Tuesday, May 29, 2007

Our First Revolution

Andrew Roberts, author of A History of the English-Speaking Peoples Since 1900, has a good review of Michael Barone's new book, Our First Revolution: The Remarkable British Upheaval That Inspired America's Founding Fathers, that looks to be a good read. I'll have to add it to my "must read" list (which keeps getting longer and longer):

When the English-speaking peoples consider the forces that have made them the global hegemonic political culture since the mid-19th century--representative institutions, the rule of law, religious toleration and property rights among them--they look back to Britain's "Glorious" Revolution of 1688. What at first looks merely like a minor coup d'├ętat that replaced the Catholic King James II with his Protestant Dutch nephew and son-in-law, King William III, was much more than that. It heralded nothing less than a complete realignment of worldview for the Anglosphere. It changed everything.
Michael Barone, the distinguished political commentator and co-author of "The Almanac of American Politics," demonstrates both an encyclopedic knowledge of late 17th-century European politics and a keen appreciation of their long-term implications. He sees in the Glorious Revolution--which he dubs The First Revolution--the genesis of "changes in English law, governance and politics that turned out to be major advances for representative government, guaranteeing liberties, global capitalism, and a foreign policy of opposing hegemonic powers." He argues that it was essentially in defense of the rights won in 1688 that the American colonists rose against George III in 1776.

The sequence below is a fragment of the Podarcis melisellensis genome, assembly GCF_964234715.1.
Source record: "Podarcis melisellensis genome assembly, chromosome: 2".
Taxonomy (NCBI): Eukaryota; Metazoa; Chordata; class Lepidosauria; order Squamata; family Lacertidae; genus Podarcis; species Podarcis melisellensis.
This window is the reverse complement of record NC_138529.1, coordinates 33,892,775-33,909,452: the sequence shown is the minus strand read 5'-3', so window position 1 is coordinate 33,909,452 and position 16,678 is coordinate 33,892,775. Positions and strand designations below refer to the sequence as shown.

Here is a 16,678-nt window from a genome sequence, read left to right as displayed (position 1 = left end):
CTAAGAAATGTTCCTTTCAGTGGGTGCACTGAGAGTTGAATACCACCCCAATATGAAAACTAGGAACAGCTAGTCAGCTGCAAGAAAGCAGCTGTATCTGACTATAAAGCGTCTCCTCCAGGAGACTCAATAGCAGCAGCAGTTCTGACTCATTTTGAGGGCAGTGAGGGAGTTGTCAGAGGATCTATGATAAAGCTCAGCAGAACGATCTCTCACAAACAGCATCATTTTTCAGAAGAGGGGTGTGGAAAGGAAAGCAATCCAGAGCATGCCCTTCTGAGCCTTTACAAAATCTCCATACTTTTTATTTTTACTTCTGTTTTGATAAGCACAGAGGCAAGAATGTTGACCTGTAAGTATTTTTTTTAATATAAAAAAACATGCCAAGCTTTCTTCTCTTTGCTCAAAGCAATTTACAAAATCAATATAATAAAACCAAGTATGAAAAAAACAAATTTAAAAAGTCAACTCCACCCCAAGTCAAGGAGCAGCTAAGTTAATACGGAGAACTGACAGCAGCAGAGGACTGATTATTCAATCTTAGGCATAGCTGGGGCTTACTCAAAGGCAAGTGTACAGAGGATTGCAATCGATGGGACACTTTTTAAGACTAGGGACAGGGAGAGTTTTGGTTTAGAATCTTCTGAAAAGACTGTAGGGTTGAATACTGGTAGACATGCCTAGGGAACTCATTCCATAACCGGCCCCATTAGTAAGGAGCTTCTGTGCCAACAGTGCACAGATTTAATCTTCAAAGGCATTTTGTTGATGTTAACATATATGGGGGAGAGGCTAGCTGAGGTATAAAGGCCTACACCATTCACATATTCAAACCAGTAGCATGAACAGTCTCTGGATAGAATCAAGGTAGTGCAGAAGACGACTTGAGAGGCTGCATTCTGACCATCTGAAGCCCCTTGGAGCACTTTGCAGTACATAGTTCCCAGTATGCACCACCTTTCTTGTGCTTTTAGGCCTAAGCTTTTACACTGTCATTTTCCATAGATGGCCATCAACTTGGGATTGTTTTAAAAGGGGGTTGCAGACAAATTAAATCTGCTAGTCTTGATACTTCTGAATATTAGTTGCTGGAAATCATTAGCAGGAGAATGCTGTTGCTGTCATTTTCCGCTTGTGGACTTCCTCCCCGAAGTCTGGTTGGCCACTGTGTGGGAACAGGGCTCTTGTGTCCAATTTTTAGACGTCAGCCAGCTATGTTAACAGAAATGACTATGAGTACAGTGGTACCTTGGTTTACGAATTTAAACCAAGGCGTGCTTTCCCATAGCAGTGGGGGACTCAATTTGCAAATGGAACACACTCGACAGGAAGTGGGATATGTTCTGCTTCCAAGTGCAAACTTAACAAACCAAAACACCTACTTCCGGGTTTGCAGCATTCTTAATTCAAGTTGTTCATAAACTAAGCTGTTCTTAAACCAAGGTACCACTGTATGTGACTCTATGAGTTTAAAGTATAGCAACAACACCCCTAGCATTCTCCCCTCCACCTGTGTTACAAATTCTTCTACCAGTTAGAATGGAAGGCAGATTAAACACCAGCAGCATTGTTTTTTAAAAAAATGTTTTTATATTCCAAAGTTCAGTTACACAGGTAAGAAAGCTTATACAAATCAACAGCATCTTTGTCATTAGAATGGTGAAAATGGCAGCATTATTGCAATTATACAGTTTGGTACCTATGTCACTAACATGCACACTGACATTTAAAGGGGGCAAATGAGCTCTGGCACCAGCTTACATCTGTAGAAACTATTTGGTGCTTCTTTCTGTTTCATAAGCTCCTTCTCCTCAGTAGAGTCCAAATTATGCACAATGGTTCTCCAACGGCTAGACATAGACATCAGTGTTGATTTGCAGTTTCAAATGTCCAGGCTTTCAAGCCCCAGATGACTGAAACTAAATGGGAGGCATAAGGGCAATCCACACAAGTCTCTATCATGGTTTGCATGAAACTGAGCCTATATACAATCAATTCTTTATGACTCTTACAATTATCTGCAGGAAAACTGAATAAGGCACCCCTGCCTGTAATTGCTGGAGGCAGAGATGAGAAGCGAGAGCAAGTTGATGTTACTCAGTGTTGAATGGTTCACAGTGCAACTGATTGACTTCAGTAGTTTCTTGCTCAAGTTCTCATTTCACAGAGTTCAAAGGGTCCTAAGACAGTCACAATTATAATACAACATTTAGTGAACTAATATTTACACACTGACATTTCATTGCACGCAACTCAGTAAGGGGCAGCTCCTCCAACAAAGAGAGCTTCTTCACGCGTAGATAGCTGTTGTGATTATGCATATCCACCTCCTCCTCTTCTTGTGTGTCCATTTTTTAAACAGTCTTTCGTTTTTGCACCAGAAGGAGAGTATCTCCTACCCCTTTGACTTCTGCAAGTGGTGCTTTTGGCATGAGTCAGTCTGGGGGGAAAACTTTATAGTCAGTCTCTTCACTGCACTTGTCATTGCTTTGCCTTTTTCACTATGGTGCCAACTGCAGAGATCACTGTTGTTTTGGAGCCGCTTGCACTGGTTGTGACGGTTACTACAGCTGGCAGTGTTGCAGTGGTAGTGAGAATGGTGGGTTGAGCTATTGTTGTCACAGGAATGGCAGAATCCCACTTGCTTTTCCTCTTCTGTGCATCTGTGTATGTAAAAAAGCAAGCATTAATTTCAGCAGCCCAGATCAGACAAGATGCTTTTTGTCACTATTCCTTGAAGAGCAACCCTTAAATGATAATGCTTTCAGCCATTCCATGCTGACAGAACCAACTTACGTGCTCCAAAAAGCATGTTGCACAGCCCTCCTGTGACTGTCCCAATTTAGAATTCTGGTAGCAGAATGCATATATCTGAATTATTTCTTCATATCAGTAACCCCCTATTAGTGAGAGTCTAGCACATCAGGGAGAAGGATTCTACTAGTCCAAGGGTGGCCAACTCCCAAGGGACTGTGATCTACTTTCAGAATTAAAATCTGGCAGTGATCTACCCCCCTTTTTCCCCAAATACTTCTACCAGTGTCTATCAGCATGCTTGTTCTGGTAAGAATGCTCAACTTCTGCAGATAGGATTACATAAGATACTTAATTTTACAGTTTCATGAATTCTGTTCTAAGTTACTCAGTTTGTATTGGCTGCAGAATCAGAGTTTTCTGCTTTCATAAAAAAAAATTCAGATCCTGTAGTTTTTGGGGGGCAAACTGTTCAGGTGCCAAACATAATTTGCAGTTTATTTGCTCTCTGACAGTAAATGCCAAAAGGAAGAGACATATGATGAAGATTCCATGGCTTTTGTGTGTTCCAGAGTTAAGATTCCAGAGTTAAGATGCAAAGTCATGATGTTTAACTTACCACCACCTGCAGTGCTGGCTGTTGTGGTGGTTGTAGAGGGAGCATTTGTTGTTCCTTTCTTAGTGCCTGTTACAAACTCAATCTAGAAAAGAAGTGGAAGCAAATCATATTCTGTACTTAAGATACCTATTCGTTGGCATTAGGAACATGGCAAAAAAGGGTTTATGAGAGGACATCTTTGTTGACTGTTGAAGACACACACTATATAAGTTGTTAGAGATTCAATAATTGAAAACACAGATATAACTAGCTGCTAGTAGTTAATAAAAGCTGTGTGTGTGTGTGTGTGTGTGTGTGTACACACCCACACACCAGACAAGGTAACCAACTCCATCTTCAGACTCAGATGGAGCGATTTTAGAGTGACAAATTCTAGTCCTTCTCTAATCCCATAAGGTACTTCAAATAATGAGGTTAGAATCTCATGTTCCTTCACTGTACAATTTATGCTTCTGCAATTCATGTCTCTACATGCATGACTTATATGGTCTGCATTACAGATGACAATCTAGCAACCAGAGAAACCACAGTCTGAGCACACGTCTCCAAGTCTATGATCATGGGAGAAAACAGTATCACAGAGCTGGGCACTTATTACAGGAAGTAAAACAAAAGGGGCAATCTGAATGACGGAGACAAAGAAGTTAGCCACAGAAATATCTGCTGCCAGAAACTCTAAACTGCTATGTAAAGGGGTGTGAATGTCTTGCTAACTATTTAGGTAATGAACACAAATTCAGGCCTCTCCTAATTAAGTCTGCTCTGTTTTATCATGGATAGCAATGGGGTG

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Everything that flowed from the Whig victory of 1688--limited government, the Bank of England, tradable national debt, triennial Parliaments, mercantilism, free enterprise, an aggressively anti-French foreign policy, the union with Scotland, eventually the Hanoverian Succession and the Industrial Revolution--combined to make the English-speaking peoples powerful. Mr. Barone proves beyond doubt how much the Glorious Revolution inspired the Founding Fathers to launch their own, with Virginia gentlemen farmers seeing themselves as the heirs of England's revolutionary aristocrats. The 1689 Bill of Rights in Britain thus unquestionably paved the way to the American Bill of Rights of 1791.

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